Newbie friendly pourover? - Page 3

Recommendations for buyers and upgraders from the site's members.
Whitecrane (original poster)

#21: Post by Whitecrane (original poster) »

michang5 wrote:Hario Switch paired with Tales Coffee's "stall the fall" technique is unbelievably simple and makes a nice cup.

Basically immersion with a paper filter finish. Is 'switch' a V60? If I use it with the hatch open, am I basically doing a V60 pour over?

I already own a gooseneck kettle, but my scale is a basic food scale. Do I need a more responsive coffee scale for pour over?

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#22: Post by baldheadracing »

Okay, I will admit that over-dosing and under-extracting lend themselves to newbie-friendly brewing techniques. Those techniques are also a waste of coffee and may not get the most out of excellent coffee that has been roasted well. On the other hand, if you have mediocre coffee or stale coffee or poorly-executed roasts or you don't want all the goodness from great specialty coffees, then by all means go for it. Just know that you are.

(As a sweeping generalization, anything over 55-60g/l pourover or 60-65g/l immersion, or weirdly low brew temperatures, are red flags.)

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#23: Post by ojt »

As a relative newbie here I'll try and chime in. I got the origami dripper as my first, and still the only, pour over device. I went with it for several reasons but namely:

- It accepts both Kalita and V60 style filters
- It looks nice
- There were good reviews about it
- I had easy access to one, without ordering online

I'm not sure if I could recommend the Origami for other newbies but at least I learned I prefer flat bottom brewers. Would I start now I'd probably go with the Stagg, or the April dripper. Maybe even Kalita. The usual easy choice is the plastic V60 but as said, I prefer flat bottom.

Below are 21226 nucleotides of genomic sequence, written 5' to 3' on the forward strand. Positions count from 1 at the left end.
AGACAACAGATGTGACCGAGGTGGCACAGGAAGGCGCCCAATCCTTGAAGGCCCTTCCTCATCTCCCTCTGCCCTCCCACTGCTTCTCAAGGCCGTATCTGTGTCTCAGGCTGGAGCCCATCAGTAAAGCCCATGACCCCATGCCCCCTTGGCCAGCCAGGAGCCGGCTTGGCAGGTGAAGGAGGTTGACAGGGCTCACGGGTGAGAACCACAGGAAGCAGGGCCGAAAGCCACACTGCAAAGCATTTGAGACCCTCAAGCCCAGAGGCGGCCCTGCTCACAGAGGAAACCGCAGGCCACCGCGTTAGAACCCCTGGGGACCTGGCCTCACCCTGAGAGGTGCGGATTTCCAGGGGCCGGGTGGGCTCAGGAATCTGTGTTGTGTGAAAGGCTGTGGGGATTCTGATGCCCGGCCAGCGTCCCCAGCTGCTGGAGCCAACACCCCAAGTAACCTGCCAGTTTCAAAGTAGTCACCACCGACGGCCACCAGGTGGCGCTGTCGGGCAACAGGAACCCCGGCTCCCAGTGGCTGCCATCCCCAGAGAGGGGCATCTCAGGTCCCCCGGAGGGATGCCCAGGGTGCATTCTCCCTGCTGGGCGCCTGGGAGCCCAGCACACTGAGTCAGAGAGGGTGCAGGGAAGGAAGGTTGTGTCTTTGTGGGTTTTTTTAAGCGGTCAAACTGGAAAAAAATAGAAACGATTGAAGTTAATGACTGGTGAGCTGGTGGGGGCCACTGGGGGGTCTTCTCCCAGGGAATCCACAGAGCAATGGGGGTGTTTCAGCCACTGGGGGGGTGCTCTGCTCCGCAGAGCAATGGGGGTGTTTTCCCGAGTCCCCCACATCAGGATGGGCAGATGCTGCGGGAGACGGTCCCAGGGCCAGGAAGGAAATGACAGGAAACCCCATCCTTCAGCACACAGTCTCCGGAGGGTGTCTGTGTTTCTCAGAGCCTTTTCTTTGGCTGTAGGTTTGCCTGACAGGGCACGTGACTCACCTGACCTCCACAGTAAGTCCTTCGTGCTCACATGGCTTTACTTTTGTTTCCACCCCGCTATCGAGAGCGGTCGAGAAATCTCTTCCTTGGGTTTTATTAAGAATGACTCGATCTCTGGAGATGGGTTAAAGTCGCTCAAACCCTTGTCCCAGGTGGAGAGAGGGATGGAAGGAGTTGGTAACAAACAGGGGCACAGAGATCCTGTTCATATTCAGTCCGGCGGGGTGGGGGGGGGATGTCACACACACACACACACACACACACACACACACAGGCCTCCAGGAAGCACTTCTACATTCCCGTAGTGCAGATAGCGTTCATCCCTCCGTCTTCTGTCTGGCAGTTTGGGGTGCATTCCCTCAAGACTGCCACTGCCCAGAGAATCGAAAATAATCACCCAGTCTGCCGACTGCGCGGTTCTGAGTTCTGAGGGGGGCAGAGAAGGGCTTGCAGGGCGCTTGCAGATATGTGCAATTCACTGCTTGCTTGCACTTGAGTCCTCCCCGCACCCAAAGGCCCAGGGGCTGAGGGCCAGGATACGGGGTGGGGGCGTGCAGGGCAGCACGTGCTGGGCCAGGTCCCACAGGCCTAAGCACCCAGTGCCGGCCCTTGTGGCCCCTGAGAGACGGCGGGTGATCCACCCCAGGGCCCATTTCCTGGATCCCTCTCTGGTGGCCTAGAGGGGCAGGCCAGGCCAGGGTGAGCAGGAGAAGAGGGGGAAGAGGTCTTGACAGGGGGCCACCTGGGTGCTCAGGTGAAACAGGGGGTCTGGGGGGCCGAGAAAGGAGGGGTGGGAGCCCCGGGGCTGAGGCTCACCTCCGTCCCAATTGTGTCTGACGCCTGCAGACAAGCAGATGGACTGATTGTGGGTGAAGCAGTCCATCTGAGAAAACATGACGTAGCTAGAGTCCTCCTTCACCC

The biggest newbie hurdle was to learn to heat it up well enough before the brew. IMHO the usual rinsing with the brew water just isn't enough for this dripper, except maybe for dark roasts. Rinsing may be enough for plastic drippers and maybe the Stagg drippers. For reference I heat it on top of the kettle now while water boils. I use light roasts and would recommend going as hot as you can for those. You'll then learn when to lower temperature.

The next hurdle is the pouring technique and recipe. I don't know how to advice there except maybe go with something simple like the Hoffman method. I am just starting to discover a use for the 4-6 method now after about 2 years. My goto method is bloom + two pours.

Remove one variable altogether: the dose and ratio. Just use a good standard ratio like 15g to 250g and leave it at that.

Do get a good enough scale. I have a timemore black mirror. You can start with a kitchen scale but they can be irritating, slow and unresponsive and often turn off while the coffee is dripping.

And then some speculation. From all I've read the Chemex may actually be pretty finicky as a dripper because of clogging issues and perhaps heat-loss issues as said before by someone.


#24: Post by michang5 »

@Whitecrane, I'm not 100% what you're asking in the first paragraph, but the Switch is essentially a V60 glass top with a silicone bottom that can open and close with a lever and ball bearing. Close the Switch and you're immersion brewing. Open it and you're doing a V60 pourover.

The cool thing is that you can combine them in one contraption. I used to steep my grounds and water in a cup before pouring into a basic Melitta cone filter.

I'm sure others here might disagree, but I don't think you need a fancy scale. I have the GreaterGoods scale off Amazon that has worked great for espresso. It is usable with the Switch, but my 03 is just a hair too wide to make it very convenient to see the scale's screen below. I prefer to use an old kitchen scale that is slow and only has 1g accuracy.